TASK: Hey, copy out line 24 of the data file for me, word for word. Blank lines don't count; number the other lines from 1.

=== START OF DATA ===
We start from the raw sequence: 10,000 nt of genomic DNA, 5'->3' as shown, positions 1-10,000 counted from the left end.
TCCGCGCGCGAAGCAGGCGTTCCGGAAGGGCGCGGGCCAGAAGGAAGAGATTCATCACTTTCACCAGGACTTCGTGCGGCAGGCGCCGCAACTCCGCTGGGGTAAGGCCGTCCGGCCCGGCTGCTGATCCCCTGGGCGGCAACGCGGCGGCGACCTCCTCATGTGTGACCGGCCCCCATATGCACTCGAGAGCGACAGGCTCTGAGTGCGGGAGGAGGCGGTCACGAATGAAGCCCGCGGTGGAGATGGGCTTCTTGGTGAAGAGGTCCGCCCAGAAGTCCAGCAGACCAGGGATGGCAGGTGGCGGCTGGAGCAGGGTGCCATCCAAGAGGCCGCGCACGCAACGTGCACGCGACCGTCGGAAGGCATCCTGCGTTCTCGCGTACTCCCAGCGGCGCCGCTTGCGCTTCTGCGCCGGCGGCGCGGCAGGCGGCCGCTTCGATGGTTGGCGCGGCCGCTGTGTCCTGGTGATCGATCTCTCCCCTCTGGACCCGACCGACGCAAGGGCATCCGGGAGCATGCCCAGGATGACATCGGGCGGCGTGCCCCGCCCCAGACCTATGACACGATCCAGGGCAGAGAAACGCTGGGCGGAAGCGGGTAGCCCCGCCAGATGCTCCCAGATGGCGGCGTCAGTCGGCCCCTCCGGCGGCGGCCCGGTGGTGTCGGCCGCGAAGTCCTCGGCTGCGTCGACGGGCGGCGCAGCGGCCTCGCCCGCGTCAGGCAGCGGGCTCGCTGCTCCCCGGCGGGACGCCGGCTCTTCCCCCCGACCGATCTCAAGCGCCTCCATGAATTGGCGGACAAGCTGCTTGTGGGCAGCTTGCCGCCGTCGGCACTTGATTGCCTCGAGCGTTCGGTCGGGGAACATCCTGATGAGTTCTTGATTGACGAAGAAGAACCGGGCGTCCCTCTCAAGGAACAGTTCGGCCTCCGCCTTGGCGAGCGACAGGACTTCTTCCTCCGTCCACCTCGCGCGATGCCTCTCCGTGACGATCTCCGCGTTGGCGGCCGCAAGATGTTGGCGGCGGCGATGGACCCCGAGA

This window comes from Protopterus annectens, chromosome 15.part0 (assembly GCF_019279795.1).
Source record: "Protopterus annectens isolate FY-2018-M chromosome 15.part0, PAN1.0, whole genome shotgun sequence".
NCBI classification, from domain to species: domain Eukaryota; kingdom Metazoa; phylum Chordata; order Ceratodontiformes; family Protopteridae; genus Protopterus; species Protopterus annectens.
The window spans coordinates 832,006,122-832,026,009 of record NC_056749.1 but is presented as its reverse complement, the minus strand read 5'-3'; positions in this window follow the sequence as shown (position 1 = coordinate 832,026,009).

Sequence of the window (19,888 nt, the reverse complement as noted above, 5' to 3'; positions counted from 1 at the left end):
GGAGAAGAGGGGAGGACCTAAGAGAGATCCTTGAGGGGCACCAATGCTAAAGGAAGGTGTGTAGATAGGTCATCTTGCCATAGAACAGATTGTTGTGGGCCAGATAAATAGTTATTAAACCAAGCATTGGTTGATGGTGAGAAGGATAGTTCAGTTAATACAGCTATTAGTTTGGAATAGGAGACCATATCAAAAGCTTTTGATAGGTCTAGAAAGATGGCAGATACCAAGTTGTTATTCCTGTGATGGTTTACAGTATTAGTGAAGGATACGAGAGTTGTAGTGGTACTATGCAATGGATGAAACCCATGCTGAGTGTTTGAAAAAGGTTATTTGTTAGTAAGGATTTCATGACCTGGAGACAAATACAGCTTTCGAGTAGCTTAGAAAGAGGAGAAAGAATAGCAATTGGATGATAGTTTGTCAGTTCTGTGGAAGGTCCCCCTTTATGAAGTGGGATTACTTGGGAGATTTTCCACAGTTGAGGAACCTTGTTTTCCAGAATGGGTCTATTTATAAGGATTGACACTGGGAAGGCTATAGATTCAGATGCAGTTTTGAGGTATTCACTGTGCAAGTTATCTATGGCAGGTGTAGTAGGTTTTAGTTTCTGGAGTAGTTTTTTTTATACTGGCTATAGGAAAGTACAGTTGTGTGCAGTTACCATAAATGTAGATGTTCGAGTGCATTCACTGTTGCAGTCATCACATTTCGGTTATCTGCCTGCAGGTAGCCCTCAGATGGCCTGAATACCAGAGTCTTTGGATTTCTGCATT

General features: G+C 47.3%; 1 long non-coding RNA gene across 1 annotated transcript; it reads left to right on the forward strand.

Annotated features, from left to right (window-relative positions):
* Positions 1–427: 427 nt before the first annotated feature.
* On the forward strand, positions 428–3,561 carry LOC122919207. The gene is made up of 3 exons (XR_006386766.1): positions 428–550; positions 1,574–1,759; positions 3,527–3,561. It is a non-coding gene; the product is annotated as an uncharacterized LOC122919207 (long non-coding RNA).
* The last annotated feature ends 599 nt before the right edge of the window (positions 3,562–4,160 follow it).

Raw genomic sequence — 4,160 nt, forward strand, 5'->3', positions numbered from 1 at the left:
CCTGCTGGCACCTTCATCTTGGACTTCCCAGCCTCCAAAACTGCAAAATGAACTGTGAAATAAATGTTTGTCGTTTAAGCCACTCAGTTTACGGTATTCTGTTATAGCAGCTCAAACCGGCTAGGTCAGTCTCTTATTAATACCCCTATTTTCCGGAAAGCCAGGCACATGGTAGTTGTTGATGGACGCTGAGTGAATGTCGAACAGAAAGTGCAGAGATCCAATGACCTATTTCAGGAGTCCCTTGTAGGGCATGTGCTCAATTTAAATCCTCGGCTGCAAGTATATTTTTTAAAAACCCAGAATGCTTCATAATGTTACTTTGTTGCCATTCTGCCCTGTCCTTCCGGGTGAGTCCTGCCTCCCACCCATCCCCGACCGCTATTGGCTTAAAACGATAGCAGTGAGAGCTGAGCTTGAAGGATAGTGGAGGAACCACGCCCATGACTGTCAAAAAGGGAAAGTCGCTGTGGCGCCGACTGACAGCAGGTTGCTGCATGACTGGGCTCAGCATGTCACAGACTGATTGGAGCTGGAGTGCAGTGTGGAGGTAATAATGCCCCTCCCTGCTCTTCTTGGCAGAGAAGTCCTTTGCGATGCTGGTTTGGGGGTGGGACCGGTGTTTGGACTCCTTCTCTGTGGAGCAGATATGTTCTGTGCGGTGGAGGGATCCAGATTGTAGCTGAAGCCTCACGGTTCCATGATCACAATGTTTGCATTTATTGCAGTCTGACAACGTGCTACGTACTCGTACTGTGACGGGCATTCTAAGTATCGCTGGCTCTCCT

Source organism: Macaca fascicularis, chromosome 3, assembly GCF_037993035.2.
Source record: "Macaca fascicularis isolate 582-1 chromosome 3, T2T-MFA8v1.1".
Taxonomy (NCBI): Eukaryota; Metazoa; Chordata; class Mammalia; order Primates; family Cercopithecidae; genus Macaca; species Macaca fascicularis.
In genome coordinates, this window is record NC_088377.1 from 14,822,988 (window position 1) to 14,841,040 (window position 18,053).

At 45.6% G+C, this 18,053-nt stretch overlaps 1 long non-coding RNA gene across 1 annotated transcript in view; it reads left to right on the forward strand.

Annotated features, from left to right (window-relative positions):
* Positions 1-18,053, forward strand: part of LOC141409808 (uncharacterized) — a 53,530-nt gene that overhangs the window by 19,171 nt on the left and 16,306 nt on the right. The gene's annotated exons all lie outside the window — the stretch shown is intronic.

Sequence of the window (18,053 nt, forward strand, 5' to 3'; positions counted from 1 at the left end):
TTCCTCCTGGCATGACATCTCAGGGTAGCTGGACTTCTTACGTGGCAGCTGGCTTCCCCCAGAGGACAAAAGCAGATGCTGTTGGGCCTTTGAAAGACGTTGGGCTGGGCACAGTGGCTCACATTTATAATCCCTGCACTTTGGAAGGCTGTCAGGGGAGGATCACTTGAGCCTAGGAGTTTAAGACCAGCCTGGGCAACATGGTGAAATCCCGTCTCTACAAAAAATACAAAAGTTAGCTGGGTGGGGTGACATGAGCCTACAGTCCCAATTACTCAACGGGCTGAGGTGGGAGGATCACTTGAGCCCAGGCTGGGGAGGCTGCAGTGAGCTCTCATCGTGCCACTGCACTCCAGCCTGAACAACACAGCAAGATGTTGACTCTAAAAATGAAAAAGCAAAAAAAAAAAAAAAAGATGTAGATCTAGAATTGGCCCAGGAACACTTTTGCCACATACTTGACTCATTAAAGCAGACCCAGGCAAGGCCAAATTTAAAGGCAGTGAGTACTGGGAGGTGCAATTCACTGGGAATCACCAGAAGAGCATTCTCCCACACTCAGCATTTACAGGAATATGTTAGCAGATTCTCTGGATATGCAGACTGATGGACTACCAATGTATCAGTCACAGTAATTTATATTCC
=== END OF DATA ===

TTCCTCCTGGCATGACATCTCAGGGTAGCTGGACTTCTTACGTGGCAGCTGGCTTCCCCCAGAGGACAAAAGCAGATGCTGTTGGGCCTTTGAAAGACGTTGGGCTGGGCACAGTGGCTCACATTTATAATCCCTGCACTTTGGAAGGCTGTCAGGGGAGGATCACTTGAGCCTAGGAGTTTAAGACCAGCCTGGGCAACATGGTGAAATCCCGTCTCTACAAAAAATACAAAAGTTAGCTGGGTGGGGTGACATGAGCCTACAGTCCCAATTACTCAACGGGCTGAGGTGGGAGGATCACTTGAGCCCAGGCTGGGGAGGCTGCAGTGAGCTCTCATCGTGCCACTGCACTCCAGCCTGAACAACACAGCAAGATGTTGACTCTAAAAATGAAAAAGCAAAAAAAAAAAAAAAAGATGTAGATCTAGAATTGGCCCAGGAACACTTTTGCCACATACTTGACTCATTAAAGCAGACCCAGGCAAGGCCAAATTTAAAGGCAGTGAGTACTGGGAGGTGCAATTCACTGGGAATCACCAGAAGAGCATTCTCCCACACTCAGCATTTACAGGAATATGTTAGCAGATTCTCTGGATATGCAGACTGATGGACTACCAATGTATCAGTCACAGTAATTTATATTCC